World Cancer Day: A time to look to the future
This article originally appeared on LinkedIn on February 4 2020.
Another World Cancer Day is almost upon us. And this time, at the start of a new decade, I feel we are on the cusp of what once seemed like the far-off future in oncology. There are some incredible advances already in progress and even more on the horizon – and I’m proud to say that Janssen is leading the way in many of these.
Cutting-edge research is constantly improving our understanding of cancer and how it develops, with novel treatments and diagnostics being explored for countless newly-identified molecular targets. As a result, we have seen a significant increase in the number of cancer medicines and indications over recent years, helping to stop cancer in its tracks – and in some cases even reverse it. As someone who puts this goal at the center of everything they do, I find these developments immensely exciting!
But in order to make cancer a condition that can be managed, intercepted or even cured, the oncology community will need to look to this promising future and think about what more can be done to help improve outcomes for patients. So this World Cancer Day, I urge everyone to come together and reflect on how we can make this shared vision a reality.
Some of the challenges we’re facing have recently been emphasized by a new report published last Wednesday from the Swedish Institute for Health Economics, which was supported by Janssen in collaboration with the European Federation of Pharmaceutical Industries (EFPIA). The Comparator Report on Cancer in Europe 2020 shows that despite the dedicated work of the oncology community, cancer still causes one in four deaths and is the second leading cause of premature death in Europe. What’s more, if current trends continue, cancer is set to overtake cardiovascular disease and become the leading cause of death and disability in Europe.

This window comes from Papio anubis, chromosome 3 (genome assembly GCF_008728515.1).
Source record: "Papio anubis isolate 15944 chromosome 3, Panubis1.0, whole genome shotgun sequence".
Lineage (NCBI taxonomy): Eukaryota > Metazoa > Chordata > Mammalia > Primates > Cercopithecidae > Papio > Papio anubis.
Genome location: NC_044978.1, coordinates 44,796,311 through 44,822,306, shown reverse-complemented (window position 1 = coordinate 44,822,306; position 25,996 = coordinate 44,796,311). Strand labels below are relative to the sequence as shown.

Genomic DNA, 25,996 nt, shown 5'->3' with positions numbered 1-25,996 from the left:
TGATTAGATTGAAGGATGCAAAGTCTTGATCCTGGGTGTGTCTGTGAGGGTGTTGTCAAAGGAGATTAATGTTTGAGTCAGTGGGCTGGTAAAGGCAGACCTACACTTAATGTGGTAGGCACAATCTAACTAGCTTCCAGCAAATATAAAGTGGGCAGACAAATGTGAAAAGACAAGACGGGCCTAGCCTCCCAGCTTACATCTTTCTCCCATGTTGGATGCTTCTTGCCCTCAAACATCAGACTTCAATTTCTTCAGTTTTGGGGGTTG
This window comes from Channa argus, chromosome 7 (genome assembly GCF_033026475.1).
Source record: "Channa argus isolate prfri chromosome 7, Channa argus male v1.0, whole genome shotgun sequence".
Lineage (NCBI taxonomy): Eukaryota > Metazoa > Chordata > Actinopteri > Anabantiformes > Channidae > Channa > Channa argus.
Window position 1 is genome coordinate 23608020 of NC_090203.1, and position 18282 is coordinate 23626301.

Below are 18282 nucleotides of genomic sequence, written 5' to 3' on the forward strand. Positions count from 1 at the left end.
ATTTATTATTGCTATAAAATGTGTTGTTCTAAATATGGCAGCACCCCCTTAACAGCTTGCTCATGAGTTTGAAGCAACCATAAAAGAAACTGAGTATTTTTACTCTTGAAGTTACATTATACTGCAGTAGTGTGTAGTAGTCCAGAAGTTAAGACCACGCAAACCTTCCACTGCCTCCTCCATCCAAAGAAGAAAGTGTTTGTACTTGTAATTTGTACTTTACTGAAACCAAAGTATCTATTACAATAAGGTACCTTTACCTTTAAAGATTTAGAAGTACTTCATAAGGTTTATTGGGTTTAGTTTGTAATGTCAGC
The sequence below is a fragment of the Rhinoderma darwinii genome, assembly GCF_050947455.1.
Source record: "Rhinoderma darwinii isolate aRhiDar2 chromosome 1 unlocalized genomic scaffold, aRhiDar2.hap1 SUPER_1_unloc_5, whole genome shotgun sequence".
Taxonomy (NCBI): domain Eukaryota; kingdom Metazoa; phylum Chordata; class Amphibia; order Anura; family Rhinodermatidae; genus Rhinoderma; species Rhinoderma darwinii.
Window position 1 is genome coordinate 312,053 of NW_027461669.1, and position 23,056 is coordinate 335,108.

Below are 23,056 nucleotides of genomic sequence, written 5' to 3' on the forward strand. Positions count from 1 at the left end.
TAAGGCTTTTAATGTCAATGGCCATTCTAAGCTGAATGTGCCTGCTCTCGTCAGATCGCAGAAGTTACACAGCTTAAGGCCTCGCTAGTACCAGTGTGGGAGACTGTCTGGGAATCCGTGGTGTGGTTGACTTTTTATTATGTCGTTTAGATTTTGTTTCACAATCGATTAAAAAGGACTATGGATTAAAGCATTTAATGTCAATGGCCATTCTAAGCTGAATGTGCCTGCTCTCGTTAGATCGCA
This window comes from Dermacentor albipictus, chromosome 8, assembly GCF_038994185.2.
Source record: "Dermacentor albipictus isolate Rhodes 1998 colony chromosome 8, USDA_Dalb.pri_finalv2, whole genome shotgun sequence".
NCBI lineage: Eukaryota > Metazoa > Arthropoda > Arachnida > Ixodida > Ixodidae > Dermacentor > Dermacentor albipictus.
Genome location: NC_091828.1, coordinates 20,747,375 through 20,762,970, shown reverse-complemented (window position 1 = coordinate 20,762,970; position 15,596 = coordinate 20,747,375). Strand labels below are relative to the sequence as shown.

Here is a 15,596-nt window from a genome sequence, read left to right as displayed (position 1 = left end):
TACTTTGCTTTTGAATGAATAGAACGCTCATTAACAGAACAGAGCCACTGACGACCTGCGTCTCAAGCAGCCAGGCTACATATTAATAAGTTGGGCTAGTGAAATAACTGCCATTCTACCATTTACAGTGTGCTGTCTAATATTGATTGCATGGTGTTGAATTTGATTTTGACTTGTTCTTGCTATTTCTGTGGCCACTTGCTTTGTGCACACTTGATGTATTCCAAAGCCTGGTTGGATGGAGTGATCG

These can seem like daunting statistics. But as I mentioned, the great strides we have already achieved are also making their mark. The report highlights that thanks to improvements in services and treatments to date, we have seen the number of cancer deaths in Europe increase at a slower pace (20%) than the number of cancer diagnoses (50%). Cancer survival is improving, and with over 300 antibodies currently in clinical development for an increasing number of tumour types, we are continuing to look for ways to evolve treatment further.
So while there is plenty we can still do to improve cancer care, let’s use this World Cancer Day to celebrate how far we’ve come and start identifying what’s next if we’re going to reduce the global impact of cancer. By using our deep expertise and experience, and by putting patients at the heart of everything we do, we can continue to improve outcomes over the next decade and beyond.
I hope all of you will join me in this discussion and in this action. After all, the more of us there are, the more victories over cancer we can contribute to. And every victory brings us closer to a cure.